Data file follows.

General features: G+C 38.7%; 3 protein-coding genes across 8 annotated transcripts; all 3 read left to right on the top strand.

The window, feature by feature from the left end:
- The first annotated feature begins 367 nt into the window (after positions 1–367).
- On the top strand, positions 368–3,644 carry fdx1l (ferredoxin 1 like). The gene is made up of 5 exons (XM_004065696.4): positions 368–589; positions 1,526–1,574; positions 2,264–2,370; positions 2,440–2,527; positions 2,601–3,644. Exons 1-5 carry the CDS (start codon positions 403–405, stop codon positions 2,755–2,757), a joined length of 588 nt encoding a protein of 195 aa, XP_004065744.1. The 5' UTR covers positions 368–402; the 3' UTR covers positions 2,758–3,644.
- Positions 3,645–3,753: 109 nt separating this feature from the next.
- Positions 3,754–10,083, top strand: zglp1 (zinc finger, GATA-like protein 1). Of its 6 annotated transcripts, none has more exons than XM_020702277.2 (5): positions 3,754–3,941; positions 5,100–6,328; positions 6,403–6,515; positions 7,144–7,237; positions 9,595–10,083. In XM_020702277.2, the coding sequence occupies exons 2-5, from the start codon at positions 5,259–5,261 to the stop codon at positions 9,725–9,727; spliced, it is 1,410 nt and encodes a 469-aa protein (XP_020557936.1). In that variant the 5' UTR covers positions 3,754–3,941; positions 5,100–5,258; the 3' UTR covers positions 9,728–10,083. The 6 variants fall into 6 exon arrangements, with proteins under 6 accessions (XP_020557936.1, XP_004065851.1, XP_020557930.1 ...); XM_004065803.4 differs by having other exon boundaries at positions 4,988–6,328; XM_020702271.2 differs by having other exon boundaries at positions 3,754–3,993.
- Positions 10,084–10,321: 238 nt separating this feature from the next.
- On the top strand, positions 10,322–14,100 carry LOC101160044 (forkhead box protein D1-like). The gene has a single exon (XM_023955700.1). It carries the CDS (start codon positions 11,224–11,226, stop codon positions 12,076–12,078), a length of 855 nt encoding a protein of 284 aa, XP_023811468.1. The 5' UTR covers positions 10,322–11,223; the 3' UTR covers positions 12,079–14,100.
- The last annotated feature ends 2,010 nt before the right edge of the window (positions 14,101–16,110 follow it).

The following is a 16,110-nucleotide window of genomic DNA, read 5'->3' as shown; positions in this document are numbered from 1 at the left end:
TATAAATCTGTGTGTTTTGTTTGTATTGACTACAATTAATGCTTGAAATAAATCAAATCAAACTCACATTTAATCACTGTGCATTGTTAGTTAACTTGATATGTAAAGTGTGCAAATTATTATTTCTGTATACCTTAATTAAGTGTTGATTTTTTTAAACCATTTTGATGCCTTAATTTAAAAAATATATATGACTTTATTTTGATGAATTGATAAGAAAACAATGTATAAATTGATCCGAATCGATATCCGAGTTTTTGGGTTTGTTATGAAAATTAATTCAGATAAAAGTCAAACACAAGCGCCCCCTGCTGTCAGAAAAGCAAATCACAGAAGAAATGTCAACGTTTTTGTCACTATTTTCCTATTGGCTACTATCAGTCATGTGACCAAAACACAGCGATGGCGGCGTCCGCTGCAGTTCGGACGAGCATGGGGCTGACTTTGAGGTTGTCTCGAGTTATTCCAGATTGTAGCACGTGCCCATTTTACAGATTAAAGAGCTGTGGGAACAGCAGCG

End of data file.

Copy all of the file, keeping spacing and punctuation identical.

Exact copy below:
General features: G+C 38.7%; 3 protein-coding genes across 8 annotated transcripts; all 3 read left to right on the top strand.

The window, feature by feature from the left end:
- The first annotated feature begins 367 nt into the window (after positions 1–367).
- On the top strand, positions 368–3,644 carry fdx1l (ferredoxin 1 like). The gene is made up of 5 exons (XM_004065696.4): positions 368–589; positions 1,526–1,574; positions 2,264–2,370; positions 2,440–2,527; positions 2,601–3,644. Exons 1-5 carry the CDS (start codon positions 403–405, stop codon positions 2,755–2,757), a joined length of 588 nt encoding a protein of 195 aa, XP_004065744.1. The 5' UTR covers positions 368–402; the 3' UTR covers positions 2,758–3,644.
- Positions 3,645–3,753: 109 nt separating this feature from the next.
- Positions 3,754–10,083, top strand: zglp1 (zinc finger, GATA-like protein 1). Of its 6 annotated transcripts, none has more exons than XM_020702277.2 (5): positions 3,754–3,941; positions 5,100–6,328; positions 6,403–6,515; positions 7,144–7,237; positions 9,595–10,083. In XM_020702277.2, the coding sequence occupies exons 2-5, from the start codon at positions 5,259–5,261 to the stop codon at positions 9,725–9,727; spliced, it is 1,410 nt and encodes a 469-aa protein (XP_020557936.1). In that variant the 5' UTR covers positions 3,754–3,941; positions 5,100–5,258; the 3' UTR covers positions 9,728–10,083. The 6 variants fall into 6 exon arrangements, with proteins under 6 accessions (XP_020557936.1, XP_004065851.1, XP_020557930.1 ...); XM_004065803.4 differs by having other exon boundaries at positions 4,988–6,328; XM_020702271.2 differs by having other exon boundaries at positions 3,754–3,993.
- Positions 10,084–10,321: 238 nt separating this feature from the next.
- On the top strand, positions 10,322–14,100 carry LOC101160044 (forkhead box protein D1-like). The gene has a single exon (XM_023955700.1). It carries the CDS (start codon positions 11,224–11,226, stop codon positions 12,076–12,078), a length of 855 nt encoding a protein of 284 aa, XP_023811468.1. The 5' UTR covers positions 10,322–11,223; the 3' UTR covers positions 12,079–14,100.
- The last annotated feature ends 2,010 nt before the right edge of the window (positions 14,101–16,110 follow it).

The following is a 16,110-nucleotide window of genomic DNA, read 5'->3' as shown; positions in this document are numbered from 1 at the left end:
TATAAATCTGTGTGTTTTGTTTGTATTGACTACAATTAATGCTTGAAATAAATCAAATCAAACTCACATTTAATCACTGTGCATTGTTAGTTAACTTGATATGTAAAGTGTGCAAATTATTATTTCTGTATACCTTAATTAAGTGTTGATTTTTTTAAACCATTTTGATGCCTTAATTTAAAAAATATATATGACTTTATTTTGATGAATTGATAAGAAAACAATGTATAAATTGATCCGAATCGATATCCGAGTTTTTGGGTTTGTTATGAAAATTAATTCAGATAAAAGTCAAACACAAGCGCCCCCTGCTGTCAGAAAAGCAAATCACAGAAGAAATGTCAACGTTTTTGTCACTATTTTCCTATTGGCTACTATCAGTCATGTGACCAAAACACAGCGATGGCGGCGTCCGCTGCAGTTCGGACGAGCATGGGGCTGACTTTGAGGTTGTCTCGAGTTATTCCAGATTGTAGCACGTGCCCATTTTACAGATTAAAGAGCTGTGGGAACAGCAGCG